They always want to offer the lowest price possible. That is their business model. Amazon has no interest in capitalizing on seasonal price hikes (think Hatchimals at Christmas ). They are going to stick close to the list price most of the time.
However, Amazon doesn't have an infinite supply of all popular products or perfect means for predicting demand.
So, when Amazon goes out of stock on a popular item, it becomes the wild west and savvy sellers swoop in, raise prices and reap profits. During times like Christmas, a 500% price jump on a product when Amazon goes out of stock is not abnormal and it doesn't stop sales.
#3: Uninformed or clumsy Seller Mistakes
The type of seller who creates flip opportunities by underpricing their products are people who simply didn't do their research.
For whatever reason, they weren't paying attention to the market. They didn't analyze or use the available data showing that people are willing to pay more.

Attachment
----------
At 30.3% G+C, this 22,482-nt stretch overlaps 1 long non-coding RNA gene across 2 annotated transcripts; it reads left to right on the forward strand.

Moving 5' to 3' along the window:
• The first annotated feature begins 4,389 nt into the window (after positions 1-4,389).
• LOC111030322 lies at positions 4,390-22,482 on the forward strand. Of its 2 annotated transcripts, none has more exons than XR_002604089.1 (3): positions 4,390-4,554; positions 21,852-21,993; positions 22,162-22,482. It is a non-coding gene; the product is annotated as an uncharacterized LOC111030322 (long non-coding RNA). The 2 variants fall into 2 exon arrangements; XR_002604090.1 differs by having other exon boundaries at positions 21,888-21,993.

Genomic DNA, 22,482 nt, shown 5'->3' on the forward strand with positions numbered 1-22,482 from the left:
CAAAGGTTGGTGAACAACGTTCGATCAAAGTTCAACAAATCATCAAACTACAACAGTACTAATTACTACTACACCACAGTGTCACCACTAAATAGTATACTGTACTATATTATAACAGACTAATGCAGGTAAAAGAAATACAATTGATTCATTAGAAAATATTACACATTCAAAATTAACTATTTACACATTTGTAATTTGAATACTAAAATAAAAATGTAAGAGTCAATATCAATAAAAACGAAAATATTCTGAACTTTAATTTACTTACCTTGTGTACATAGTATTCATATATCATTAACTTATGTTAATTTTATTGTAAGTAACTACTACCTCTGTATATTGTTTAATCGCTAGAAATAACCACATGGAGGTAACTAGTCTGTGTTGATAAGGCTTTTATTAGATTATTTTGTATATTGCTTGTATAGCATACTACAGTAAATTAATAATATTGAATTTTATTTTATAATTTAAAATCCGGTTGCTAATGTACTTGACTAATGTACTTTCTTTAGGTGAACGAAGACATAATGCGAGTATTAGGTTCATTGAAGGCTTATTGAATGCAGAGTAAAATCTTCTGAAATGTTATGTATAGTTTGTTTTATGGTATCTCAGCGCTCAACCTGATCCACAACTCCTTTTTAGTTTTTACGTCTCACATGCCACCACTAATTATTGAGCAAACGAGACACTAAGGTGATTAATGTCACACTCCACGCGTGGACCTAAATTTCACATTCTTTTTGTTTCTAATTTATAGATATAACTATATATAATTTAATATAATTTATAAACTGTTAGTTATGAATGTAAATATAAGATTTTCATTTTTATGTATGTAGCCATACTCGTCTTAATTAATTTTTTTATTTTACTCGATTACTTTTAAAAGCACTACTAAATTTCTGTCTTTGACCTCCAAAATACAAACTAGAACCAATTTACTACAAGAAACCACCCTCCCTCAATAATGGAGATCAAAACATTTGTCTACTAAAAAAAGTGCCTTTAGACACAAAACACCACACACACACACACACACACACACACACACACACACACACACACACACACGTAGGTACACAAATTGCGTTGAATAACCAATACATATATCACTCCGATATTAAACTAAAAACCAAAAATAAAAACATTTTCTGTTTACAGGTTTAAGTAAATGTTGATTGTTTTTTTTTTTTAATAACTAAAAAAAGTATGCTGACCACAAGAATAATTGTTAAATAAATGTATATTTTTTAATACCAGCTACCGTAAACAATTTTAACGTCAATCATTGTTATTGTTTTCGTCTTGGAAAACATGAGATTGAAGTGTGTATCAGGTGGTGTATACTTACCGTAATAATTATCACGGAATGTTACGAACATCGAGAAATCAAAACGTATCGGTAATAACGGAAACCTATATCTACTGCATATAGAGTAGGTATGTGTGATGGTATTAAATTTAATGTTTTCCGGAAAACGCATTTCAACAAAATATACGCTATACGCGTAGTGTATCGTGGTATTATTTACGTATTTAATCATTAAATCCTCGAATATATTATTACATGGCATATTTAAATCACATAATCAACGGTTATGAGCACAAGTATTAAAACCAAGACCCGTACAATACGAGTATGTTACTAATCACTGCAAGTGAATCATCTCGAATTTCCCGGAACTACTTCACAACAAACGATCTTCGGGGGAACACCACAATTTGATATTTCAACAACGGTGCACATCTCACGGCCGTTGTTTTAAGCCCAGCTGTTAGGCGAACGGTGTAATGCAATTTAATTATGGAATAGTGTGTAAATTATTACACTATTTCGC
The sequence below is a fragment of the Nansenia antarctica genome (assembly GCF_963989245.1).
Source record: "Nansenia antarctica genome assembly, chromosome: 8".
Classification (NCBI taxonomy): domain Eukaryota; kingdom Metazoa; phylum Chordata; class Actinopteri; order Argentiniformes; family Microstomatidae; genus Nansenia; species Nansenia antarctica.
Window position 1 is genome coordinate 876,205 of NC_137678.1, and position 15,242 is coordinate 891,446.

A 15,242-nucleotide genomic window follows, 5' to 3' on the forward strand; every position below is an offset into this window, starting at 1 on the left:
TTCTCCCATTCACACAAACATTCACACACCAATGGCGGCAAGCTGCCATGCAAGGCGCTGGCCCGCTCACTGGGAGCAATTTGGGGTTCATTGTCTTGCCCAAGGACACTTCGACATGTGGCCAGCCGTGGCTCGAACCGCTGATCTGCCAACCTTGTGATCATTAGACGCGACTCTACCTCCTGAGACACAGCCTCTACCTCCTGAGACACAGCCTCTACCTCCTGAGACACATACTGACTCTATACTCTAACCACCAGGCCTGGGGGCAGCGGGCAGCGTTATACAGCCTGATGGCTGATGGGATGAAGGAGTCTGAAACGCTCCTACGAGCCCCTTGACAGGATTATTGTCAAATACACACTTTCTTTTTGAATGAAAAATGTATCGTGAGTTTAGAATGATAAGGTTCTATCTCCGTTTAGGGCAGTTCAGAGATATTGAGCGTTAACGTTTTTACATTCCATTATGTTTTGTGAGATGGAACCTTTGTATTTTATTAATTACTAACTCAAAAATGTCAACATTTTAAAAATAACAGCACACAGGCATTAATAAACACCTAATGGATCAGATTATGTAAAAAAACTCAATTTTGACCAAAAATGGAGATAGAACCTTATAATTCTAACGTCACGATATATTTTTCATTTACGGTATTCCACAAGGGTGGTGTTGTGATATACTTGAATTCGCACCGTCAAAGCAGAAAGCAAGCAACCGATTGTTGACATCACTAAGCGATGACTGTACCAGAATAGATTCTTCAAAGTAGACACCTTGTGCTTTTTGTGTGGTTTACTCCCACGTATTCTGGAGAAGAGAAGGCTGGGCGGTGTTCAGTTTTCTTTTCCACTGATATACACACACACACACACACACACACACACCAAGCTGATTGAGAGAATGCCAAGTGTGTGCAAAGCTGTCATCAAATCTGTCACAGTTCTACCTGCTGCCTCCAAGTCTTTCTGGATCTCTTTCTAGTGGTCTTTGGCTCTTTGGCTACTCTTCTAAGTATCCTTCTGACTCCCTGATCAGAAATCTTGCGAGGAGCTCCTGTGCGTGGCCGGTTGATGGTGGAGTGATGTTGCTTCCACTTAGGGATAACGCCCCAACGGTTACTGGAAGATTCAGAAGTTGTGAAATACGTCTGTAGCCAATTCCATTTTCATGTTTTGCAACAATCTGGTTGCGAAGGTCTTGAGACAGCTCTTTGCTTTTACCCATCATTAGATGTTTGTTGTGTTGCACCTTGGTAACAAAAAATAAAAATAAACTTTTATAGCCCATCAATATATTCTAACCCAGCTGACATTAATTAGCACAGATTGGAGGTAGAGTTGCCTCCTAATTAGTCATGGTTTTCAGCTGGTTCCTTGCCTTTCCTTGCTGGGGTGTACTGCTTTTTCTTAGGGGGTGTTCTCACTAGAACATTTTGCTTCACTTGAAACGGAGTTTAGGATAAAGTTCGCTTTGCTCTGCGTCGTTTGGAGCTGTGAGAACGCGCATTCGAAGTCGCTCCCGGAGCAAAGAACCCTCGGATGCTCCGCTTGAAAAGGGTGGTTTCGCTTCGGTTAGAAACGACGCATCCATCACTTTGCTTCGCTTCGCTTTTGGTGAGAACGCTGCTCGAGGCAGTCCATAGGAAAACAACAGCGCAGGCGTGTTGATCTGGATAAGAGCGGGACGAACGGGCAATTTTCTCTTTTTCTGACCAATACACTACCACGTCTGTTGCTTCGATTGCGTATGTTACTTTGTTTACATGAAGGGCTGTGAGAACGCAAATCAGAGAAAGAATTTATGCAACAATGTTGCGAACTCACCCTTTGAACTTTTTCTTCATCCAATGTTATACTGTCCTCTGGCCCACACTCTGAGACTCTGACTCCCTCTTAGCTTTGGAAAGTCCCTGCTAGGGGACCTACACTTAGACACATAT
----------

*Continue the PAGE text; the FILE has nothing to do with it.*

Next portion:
This seems reckless but when you're selling a lot of different items, pricing mistakes happen.
In your search for leads, you'll find many people who listed products WAY lower than they should have. Personally, I don't think it's ethical to buy from these sellers and flip the products if it's clear the pricing error was a huge error. Something being priced at $9 instead of $99 for instance.
Is it legal? Absolutely. Ethical? I don't think so. Ethics is relative I suppose so you can make your own calls here.
Don't worry though. There are tools that will help you find enough ethical Amazon flips that you won't feel the need to take advantage of these clumsy sellers.
The Anatomy of an AZ Flip
Now that you know why they exist, let's get into what a flip looks like.
A good flip should have the following...
- A history of Amazon going out of stock (if on listing)
- A current buy box owner with limited stock (if not Amazon)
- A Net ROI of at least 20%
- A realistic re-entry price that will allow us to sell out of inventory before losing the buy box
- A realistic sales rank that will allow us to sell out of inventory before losing the buy box
Amazon is the X-factor in any Amazon to Amazon flip.
If they are the buy box owner (not a 3rd party seller) we'll not be able to sell our products at a profitable price until they run out of stock.
An Amazon flip when Amazon is on the listing is like throwing a house party while your parents are gone. You want to make sure that everyone is gone before they get home or you're in trouble!